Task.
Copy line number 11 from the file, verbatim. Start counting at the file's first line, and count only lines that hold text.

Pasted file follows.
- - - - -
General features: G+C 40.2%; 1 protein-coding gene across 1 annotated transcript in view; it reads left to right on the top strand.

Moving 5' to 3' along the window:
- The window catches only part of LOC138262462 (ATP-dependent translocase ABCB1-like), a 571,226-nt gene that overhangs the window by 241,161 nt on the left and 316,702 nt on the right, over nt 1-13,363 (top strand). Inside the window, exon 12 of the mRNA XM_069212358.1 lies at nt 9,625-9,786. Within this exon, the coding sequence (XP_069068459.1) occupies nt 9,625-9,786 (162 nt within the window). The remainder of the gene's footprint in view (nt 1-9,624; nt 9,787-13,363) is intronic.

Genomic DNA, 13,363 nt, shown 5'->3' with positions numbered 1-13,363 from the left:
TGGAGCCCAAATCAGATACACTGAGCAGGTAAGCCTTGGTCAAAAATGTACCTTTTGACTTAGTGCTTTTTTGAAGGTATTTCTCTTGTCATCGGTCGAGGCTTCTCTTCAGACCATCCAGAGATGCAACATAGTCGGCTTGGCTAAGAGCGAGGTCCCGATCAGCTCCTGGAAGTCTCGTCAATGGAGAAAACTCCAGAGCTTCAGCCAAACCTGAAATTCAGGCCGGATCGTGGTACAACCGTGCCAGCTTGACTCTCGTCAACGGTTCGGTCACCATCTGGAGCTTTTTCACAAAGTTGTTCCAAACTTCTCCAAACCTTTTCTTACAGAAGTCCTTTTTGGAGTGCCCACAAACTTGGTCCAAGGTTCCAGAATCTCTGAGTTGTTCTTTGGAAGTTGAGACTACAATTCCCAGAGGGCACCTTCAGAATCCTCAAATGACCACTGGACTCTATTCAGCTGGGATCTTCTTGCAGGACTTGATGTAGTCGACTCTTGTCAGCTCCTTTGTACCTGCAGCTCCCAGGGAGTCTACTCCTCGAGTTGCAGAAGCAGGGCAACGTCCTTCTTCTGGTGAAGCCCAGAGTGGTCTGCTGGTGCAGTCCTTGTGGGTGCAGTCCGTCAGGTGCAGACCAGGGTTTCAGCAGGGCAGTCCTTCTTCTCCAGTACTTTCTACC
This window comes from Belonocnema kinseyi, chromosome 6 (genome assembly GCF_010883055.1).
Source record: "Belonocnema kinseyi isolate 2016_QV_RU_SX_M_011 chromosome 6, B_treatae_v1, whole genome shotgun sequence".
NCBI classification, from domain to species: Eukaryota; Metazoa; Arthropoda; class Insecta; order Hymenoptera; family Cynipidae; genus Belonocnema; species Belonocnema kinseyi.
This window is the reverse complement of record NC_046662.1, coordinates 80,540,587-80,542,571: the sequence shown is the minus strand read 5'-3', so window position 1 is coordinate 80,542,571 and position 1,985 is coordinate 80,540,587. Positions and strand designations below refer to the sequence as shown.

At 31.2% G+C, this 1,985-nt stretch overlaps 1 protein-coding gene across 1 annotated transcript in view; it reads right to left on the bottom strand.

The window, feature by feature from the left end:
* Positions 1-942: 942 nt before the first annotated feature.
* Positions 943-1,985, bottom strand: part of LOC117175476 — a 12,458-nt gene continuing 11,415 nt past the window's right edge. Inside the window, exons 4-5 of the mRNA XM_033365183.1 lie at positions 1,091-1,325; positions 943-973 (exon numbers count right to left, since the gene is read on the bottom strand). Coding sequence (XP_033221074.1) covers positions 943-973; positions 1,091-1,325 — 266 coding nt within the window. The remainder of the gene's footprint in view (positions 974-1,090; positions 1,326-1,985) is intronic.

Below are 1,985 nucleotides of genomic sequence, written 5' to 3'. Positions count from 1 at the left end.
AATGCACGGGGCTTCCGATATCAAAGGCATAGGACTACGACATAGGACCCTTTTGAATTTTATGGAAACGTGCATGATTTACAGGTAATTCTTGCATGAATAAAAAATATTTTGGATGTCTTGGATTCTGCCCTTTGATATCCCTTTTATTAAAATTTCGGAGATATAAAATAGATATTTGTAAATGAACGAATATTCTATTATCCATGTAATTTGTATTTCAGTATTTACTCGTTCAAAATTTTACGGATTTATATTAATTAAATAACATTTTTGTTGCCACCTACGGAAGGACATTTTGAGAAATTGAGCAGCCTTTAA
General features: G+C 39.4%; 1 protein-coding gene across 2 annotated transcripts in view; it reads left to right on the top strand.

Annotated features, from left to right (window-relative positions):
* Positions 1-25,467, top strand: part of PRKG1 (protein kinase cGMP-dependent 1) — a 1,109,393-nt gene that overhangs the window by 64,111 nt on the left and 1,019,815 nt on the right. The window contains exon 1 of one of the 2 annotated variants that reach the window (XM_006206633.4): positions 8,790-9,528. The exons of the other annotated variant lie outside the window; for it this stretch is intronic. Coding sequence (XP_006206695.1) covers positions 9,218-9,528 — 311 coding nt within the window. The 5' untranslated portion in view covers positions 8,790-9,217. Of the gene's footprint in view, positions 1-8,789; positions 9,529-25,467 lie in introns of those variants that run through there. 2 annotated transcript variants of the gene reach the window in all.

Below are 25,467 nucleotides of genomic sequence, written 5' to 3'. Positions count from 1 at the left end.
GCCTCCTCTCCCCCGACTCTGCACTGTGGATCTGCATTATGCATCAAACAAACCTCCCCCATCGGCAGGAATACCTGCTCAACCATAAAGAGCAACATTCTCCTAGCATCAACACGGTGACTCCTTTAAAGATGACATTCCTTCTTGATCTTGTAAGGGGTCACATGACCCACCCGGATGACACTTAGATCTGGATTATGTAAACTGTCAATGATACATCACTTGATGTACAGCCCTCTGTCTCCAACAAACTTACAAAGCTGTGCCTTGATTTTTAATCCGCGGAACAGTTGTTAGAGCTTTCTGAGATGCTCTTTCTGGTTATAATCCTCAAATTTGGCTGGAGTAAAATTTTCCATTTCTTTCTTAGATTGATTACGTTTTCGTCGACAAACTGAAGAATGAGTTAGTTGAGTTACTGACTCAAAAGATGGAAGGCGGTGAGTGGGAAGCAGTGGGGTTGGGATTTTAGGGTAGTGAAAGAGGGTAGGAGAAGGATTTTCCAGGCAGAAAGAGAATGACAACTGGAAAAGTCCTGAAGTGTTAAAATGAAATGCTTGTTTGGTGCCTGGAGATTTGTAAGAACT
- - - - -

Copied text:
The window, feature by feature from the left end: